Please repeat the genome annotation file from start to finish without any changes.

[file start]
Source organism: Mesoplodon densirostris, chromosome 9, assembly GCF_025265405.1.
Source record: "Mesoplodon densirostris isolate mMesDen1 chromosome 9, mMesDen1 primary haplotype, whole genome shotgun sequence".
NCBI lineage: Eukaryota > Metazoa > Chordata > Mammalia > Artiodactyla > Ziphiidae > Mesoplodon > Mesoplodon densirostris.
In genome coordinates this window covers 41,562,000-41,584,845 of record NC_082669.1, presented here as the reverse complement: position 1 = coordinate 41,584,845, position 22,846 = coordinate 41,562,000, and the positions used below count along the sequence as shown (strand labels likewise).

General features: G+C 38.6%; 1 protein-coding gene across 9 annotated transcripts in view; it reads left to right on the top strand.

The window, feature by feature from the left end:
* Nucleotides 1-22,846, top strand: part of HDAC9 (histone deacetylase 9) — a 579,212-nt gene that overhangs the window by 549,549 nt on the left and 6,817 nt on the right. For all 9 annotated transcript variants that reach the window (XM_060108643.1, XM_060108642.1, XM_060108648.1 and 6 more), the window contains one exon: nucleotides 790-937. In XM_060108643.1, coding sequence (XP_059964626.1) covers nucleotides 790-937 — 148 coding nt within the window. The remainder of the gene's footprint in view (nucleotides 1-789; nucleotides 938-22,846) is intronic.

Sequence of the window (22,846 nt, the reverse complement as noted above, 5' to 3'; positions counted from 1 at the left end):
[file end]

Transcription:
Source organism: Mesoplodon densirostris, chromosome 9, assembly GCF_025265405.1.
Source record: "Mesoplodon densirostris isolate mMesDen1 chromosome 9, mMesDen1 primary haplotype, whole genome shotgun sequence".
NCBI lineage: Eukaryota > Metazoa > Chordata > Mammalia > Artiodactyla > Ziphiidae > Mesoplodon > Mesoplodon densirostris.
In genome coordinates this window covers 41,562,000-41,584,845 of record NC_082669.1, presented here as the reverse complement: position 1 = coordinate 41,584,845, position 22,846 = coordinate 41,562,000, and the positions used below count along the sequence as shown (strand labels likewise).

General features: G+C 38.6%; 1 protein-coding gene across 9 annotated transcripts in view; it reads left to right on the top strand.

The window, feature by feature from the left end:
* Nucleotides 1-22,846, top strand: part of HDAC9 (histone deacetylase 9) — a 579,212-nt gene that overhangs the window by 549,549 nt on the left and 6,817 nt on the right. For all 9 annotated transcript variants that reach the window (XM_060108643.1, XM_060108642.1, XM_060108648.1 and 6 more), the window contains one exon: nucleotides 790-937. In XM_060108643.1, coding sequence (XP_059964626.1) covers nucleotides 790-937 — 148 coding nt within the window. The remainder of the gene's footprint in view (nucleotides 1-789; nucleotides 938-22,846) is intronic.

Sequence of the window (22,846 nt, the reverse complement as noted above, 5' to 3'; positions counted from 1 at the left end):